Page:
|Previous Section||Index||Home Page|
The Prime Minister:
I hope that, when the leaders of the Northern Ireland parties take the proposals back to their parties, they will find that they command support. The next stage is a consultation with the community in Northern Ireland, and that is for the Northern Ireland Executive themselves to trigger. I hope that, in addition to the legislation being passed in the Northern Ireland Assembly, the community consultation will yield the ability of the Northern Ireland parties to have a cross-community vote and to go ahead with the devolution of policing and justice. I believe that we in this Parliament will do everything in our power to make that possible, with legislation that would necessarily come to this House, but it is now for the parties of Northern Ireland to respond to the proposals that we have made. I have seen from the speech made this morning by the First Minister of Northern Ireland, and from the response of
the Deputy First Minister, that they are ready to move forward now that the financial proposals have been agreed.
Q11.  Mr. Gary Streeter (South-West Devon) (Con): Given that teachers' pay is set nationally, can the Prime Minister explain why Devon schools received £375 per pupil less than the national average? Will he look again at the funding formula and bring to an end this discrimination against children educated in the rural south?
The Prime Minister: I am happy to look at the hon. Gentleman's question in relation to his constituency, but perhaps he would look at the bigger issue. If his party goes ahead and cuts education dramatically, not just his constituency but every constituency would be affected. At some point, the Conservative party has to face up to the fact that it is ready to cut Sure Start, cut educational expenditure in schools, cut the capital building programme, cut education maintenance allowances and, of course, cut away all help for the unemployed. They have been wrong on the recession and they are going to be wrong on the recovery.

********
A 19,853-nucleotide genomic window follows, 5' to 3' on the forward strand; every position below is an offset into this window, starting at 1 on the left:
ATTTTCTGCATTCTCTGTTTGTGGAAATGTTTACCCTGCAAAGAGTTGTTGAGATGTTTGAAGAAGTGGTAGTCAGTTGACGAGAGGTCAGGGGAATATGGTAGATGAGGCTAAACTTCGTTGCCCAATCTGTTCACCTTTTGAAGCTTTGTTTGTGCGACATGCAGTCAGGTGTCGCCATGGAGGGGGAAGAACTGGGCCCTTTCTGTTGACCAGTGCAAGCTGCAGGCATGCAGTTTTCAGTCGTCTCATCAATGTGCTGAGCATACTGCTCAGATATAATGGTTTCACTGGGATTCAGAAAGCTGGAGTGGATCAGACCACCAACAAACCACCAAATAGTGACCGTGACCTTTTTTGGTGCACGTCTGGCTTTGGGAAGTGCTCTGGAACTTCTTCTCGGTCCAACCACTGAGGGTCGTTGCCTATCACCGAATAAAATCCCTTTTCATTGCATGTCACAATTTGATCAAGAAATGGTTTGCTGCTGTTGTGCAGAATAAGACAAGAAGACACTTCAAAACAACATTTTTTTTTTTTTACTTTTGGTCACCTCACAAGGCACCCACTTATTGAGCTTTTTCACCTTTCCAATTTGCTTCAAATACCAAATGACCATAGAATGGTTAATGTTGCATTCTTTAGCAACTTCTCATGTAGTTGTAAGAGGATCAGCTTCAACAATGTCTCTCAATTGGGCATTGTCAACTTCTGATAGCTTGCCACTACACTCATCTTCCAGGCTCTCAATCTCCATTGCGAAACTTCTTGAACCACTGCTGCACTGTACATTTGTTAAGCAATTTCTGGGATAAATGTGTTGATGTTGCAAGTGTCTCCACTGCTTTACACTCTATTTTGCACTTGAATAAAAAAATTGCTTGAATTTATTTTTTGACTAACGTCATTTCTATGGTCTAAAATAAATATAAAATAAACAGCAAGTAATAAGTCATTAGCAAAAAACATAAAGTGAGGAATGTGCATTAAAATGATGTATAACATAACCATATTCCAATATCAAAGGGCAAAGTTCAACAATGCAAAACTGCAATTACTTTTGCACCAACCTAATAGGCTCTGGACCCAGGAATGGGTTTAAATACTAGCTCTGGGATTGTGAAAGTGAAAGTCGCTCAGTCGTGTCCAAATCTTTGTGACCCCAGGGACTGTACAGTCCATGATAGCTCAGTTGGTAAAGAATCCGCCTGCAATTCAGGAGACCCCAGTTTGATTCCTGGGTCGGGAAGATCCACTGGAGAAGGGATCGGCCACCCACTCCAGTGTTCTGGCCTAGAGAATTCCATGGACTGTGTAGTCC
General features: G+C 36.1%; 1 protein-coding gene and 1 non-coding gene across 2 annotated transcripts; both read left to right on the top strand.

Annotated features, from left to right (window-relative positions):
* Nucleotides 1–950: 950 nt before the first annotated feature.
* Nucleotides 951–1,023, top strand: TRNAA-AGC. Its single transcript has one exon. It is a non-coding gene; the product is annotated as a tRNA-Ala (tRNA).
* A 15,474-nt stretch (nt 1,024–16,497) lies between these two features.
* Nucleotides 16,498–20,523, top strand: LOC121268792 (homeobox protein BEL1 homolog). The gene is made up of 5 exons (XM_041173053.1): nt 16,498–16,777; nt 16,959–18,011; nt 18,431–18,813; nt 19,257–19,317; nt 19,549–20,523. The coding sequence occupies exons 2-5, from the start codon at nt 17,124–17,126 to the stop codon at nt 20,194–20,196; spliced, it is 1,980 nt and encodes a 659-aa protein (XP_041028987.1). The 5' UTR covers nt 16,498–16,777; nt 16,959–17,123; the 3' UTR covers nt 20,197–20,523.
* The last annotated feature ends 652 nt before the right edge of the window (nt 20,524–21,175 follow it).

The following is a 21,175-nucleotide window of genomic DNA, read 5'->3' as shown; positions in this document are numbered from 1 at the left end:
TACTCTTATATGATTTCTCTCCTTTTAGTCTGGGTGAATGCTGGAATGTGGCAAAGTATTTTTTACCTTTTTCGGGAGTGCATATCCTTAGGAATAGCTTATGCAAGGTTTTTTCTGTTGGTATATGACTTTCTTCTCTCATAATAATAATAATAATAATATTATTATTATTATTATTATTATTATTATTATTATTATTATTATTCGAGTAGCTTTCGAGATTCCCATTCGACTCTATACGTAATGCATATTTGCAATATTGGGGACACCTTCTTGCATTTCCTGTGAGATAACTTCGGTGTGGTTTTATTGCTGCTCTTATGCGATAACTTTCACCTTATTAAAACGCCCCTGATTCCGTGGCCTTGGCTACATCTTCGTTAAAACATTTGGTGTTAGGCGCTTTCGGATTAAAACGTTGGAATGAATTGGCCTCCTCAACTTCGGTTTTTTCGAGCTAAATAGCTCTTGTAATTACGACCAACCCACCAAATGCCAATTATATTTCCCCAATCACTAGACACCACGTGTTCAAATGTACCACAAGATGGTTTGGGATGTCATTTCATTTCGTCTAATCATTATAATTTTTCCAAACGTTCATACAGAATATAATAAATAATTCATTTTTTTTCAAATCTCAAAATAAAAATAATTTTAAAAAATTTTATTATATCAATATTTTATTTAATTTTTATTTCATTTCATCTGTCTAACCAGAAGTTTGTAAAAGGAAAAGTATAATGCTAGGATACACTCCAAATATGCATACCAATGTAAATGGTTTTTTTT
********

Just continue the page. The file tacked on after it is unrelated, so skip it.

Ms Katy Clark (North Ayrshire and Arran) (Lab): The Prime Minister will be well aware of the long campaign to get employment rights for temporary and agency workers. Will he indicate when we are going to get that legislation on the statute book?
Q12.  Tim Farron (Westmorland and Lonsdale) (LD): The Government's cancer reform strategy states that no cancer patient should live further than 45 minutes' travelling distance from their nearest cancer treatment unit. Yet in my constituency, no cancer patient lives within 45 minutes' travelling distance of the nearest cancer unit, in Preston. We as a local community are campaigning to bring a cancer unit to our hospital in Kendal. Will the Prime Minister agree to meet cancer patients, myself and local NHS workers to ensure that we get a cancer unit in Kendal as a matter of urgency?
The Prime Minister: The Secretary of State for Health will be happy to meet the hon. Gentleman, but he knows that these decisions are made by local clinicians, not by central Government. We have made proposals to bring diagnostic services nearer the community, so that people may not in future have to travel to hospital for their diagnosis and care. That is something that we have proposed should be introduced in future years, but again, that depends on our willingness to fund the capital investment in the national health service, which I hope the hon. Gentleman will support.